The relaxivity represents the relaxation enhancement of water protons in solutions containing the paramagnetic agent at 1 mM concentration.8 It usually refers to the value measured at the observation frequency of 20 MHz and the temperature of 25 °C or 39 °C. Much work has been done in the past 15 years or so to get an understanding of the relationships between structure and dynamics of a paramagnetic complex and the observed relaxivity.14 The observed longitudinal relaxation rate (Robs) of the water protons in an aqueous solution containing a paramagnetic complex is the sum of three contributions: (i) a diamagnetic one, whose value corresponds to the relaxation rate that would have been measured in the presence of a corresponding diamagnetic complex (R0); (ii) a paramagnetic one (R"1p), arising from the exchange of water molecules from the inner coordination sphere of the metal ion with the bulk water; and (iii) a paramagnetic one relative to the contribution of water molecules that diffuse in the outer coordination sphere of the paramagnetic centre (ROS):
Sometimes also a fourth paramagnetic contribution is taken into account that is due to the presence of mobile protons or water molecules (tightly interacting with the surface of the chelate) in the second coordination sphere of the metal ion.15
The inner-sphere contribution RI1Sp is given by:
where [C] is the concentration of the paramagnetic agent, q is the number of water molecules (generally 1 or 2) coordinated to the paramagnetic complex, rm is their exchange lifetime and T1M is the longitudinal relaxation time of their protons.
Commonly, T1M is evaluated on the basis of the expression developed earlier for simple aqua-ions:16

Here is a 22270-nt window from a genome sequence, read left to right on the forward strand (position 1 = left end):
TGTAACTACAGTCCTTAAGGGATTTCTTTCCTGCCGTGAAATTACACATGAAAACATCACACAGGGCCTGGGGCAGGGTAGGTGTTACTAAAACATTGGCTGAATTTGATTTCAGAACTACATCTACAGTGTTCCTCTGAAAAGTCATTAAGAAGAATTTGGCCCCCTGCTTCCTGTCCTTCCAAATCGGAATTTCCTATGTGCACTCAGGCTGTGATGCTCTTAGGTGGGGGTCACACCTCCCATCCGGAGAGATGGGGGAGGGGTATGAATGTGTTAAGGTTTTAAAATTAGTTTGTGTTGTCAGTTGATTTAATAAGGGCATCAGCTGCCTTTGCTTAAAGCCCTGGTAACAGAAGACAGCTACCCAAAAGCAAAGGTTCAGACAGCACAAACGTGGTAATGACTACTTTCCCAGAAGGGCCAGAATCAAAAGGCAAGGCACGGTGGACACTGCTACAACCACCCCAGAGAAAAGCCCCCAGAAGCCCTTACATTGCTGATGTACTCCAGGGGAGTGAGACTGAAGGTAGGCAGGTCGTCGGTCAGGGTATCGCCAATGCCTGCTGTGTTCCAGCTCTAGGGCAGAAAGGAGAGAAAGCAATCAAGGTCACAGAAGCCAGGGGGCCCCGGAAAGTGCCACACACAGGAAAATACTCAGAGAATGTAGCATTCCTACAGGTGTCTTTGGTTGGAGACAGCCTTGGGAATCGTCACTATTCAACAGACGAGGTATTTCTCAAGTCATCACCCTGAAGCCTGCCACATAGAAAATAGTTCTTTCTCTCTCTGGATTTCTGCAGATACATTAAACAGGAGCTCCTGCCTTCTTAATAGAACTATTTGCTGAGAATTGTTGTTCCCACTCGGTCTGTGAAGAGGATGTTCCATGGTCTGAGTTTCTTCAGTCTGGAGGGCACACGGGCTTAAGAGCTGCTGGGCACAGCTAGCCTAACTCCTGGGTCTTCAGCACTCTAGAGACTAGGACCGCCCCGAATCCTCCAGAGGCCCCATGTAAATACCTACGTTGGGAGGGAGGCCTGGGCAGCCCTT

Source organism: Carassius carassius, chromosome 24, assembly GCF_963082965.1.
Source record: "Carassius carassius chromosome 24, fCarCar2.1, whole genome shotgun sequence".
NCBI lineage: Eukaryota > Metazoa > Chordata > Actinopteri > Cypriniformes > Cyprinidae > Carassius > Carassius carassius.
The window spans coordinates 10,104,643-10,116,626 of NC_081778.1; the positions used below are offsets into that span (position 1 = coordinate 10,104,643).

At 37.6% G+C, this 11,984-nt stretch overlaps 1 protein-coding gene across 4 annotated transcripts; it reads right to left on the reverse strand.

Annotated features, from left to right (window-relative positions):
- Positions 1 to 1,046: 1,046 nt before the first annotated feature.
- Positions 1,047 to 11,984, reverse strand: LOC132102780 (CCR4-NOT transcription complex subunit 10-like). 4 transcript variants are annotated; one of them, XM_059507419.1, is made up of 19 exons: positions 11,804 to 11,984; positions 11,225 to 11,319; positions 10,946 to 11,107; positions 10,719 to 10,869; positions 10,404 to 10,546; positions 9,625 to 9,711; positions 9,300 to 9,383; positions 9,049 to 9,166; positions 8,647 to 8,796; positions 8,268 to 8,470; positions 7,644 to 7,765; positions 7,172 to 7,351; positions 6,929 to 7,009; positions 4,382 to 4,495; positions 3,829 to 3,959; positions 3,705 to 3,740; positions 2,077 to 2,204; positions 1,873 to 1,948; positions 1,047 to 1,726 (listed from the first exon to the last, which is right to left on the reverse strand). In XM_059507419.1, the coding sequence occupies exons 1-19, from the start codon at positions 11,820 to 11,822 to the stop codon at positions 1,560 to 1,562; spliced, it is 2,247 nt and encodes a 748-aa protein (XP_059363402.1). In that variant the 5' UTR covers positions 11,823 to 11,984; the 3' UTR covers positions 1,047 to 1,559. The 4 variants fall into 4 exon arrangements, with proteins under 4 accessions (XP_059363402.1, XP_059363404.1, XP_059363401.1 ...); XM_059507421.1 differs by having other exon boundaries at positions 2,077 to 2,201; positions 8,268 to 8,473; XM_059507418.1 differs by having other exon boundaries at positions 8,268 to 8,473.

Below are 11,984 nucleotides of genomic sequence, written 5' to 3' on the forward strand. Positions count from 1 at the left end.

where S is the electron spin quantum number, 7I the proton nuclear magneto-gyric ratio, ge and mB the electronic g factor and Bohr magneton, respectively. !I and !S the proton and electron Larmor frequencies, respectively, and rc is the correlation time. rc is given by the sum:
Thus the shortest of the three correlation times (rR _ reorientational; rs _ electronic; rm _ exchange) determines rc and in turn T1M and the overall relaxivity.
The commercial CAs shown in Figure 28.1 are monohydrated (q _ 1) systems with a molecular weight of about 600-800 Da. that corresponds to rotational correlation times rR, about 60-80 ps. For this class of polyaminocarboxylate complexes, the exchange lifetime rM is typically found to be in the range 50-500 ns and T1e« 1 ns at 0.5 T; thus the inner sphere relaxivity, R^p, assumes a value of ca. 2.5-3.5mM-1 s-1, at 25 °C. Therefore, as it was recognized earlier, it is evident that at 0.5 T the overall correlation time rci is largely dominated by the rotational correlation time, whereas the contribution of both the exchange lifetime and the electronic relaxation plays an almost negligible role.
An important structural parameter that influences the 'inner sphere' relaxivity is the hydration number q. This represents a scaling factor in Equation 28.2 and therefore a higher number of coordinated water molecules (q > 1) provides a clear advantage in terms of relaxivity. The use of hepta- or hexa-dentate ligands would in principle result in Gd(III) complexes with two- and three-coordinated water molecules, respectively, but the decrease of the oleuticity of the ligand is likely to be accompanied by a decrease of their thermodynamic stability and an increase of their toxicity. Furthermore, systems with q = 2 may suffer a 'quenching' effect upon interacting with proteins, as donor atoms from Asp or Glu residues may replace the coordinated water molecules.17 However, some stable Gd(III) chelates containing two 'inner sphere' water molecules have been identified and are under intense scrutiny.